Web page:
For the record, I ate a serving of whole wheat penne rigate with stir-fried tofu, chopped white mushrooms and broccoli with a touch of extra virgin olive oil, sea salt, curry powder and white wine for dinner. I am currently eating two chopped strawberries with a serving of Greek yogurt.

I did have some Ben and Jerry's Chunky Monkey ice cream earlier today, but last night's dinner consisted of bulgur wheat with red lentils, chopped garlic and a pinch of sea salt and pepper with raw broccoli and a slice of crusty bread with a schmeer of apricot jam. And popcorn rounded out the meal.

Hopefully these pictures prove once and for all I continue to eat quite well.

Sunday, April 4, 2010

Easter on Fire Island

Even though the only eggs I found today were the candies and confections at Jon Wilner's annual Easter brunch in the Fire Island Pines, it was definitely a gorgeous Sunday on the beach.

Sip n' Twirl and the Pines Pantry opened their doors on Friday night, and more than a dozen people had gathered at Island Breeze in Cherry Grove to have one final cocktail before the 5:30 p.m. ferry back to Sayville left. The beach between Atlantic Walk in the Pines to Sailors Haven seemed to weather last week's nor'easter fairly well. And my facial tan became even darker.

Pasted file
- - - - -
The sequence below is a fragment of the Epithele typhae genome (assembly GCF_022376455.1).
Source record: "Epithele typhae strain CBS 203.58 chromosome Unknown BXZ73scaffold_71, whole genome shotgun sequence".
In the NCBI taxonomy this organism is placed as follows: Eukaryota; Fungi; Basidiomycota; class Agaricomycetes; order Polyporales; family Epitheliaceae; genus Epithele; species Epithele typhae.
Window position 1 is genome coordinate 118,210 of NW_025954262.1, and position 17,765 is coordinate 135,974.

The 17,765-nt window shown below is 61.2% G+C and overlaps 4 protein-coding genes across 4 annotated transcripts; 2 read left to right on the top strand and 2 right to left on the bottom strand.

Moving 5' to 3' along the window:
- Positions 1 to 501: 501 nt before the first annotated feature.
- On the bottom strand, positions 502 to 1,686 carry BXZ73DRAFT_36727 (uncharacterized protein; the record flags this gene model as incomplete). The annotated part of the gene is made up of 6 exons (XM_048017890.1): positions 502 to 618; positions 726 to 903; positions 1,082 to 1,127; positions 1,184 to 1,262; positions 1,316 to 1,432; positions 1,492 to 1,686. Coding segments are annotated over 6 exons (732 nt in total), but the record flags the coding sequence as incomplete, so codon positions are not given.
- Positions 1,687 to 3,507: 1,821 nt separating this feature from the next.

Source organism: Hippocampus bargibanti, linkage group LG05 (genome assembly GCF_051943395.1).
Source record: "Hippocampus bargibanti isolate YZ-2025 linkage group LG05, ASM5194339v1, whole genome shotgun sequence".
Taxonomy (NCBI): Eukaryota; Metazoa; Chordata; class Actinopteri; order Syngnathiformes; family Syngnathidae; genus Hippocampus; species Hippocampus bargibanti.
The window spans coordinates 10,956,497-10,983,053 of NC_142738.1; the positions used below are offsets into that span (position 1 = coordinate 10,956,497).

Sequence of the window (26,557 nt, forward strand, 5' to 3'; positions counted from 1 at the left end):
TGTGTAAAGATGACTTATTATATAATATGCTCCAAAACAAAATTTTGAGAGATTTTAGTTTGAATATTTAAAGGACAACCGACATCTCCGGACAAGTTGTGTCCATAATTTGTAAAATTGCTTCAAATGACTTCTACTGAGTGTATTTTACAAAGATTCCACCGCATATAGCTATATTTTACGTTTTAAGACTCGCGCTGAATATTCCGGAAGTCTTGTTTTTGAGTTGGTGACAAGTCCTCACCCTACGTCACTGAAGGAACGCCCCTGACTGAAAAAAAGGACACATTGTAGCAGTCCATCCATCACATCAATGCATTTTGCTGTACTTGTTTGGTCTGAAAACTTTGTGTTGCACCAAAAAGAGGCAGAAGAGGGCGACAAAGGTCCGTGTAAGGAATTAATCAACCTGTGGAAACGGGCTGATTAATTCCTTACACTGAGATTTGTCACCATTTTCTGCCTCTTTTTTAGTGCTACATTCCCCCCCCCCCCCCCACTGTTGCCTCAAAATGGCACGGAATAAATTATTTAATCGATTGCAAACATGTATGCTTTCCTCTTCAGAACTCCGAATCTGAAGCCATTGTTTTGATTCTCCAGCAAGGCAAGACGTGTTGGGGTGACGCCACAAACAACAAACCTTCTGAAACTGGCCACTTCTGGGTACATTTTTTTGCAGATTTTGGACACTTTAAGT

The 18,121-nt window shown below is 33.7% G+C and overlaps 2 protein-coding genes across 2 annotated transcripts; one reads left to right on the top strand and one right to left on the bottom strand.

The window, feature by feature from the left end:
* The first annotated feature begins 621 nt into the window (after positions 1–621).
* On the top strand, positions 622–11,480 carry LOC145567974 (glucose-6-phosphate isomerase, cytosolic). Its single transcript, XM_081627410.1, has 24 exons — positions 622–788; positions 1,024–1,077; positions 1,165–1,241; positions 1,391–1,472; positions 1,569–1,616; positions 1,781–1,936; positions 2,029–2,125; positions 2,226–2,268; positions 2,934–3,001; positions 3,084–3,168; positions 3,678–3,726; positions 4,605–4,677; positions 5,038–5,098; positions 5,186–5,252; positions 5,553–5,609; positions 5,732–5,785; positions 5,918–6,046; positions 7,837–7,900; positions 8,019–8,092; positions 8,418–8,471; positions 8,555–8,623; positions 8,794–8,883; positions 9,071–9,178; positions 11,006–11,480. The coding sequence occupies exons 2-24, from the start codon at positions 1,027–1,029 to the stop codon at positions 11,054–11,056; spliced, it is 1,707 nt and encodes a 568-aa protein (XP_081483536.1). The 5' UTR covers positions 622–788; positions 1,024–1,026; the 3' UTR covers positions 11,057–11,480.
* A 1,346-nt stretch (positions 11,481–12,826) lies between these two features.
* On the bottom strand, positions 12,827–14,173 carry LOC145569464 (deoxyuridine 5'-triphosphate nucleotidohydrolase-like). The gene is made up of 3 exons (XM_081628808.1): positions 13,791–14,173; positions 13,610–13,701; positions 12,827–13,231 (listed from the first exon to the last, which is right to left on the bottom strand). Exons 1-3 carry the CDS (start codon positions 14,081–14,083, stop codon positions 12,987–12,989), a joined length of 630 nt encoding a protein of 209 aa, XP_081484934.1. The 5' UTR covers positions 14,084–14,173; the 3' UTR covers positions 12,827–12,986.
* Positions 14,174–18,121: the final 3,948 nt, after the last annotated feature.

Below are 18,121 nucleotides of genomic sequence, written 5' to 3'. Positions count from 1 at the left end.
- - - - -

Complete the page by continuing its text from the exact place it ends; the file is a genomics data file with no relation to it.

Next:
Here is a video and some pictures from the day.

Holly on Bay Walk in the Fire Island Pines.

Looking towards the horizon from Ivy Walk in Cherry Grove.

It was just ducky near the Cherry Grove dock.

Some fancy camerawork on the bay front between Cherry Grove and Sailors Haven.

Sailors Haven beach access.

Bambi grabs a quick bite just outside Cherry Grove.

Thursday, April 1, 2010

Some trees grow on Jefferson Street

The long-awaited trees have finally arrived!

City workers arrived earlier this morning to plant them along Jefferson Street between Irving and Knickerbocker Avenues. One of the new trees is directly in front of my building, but here are a few snapshots from about 45 minutes ago.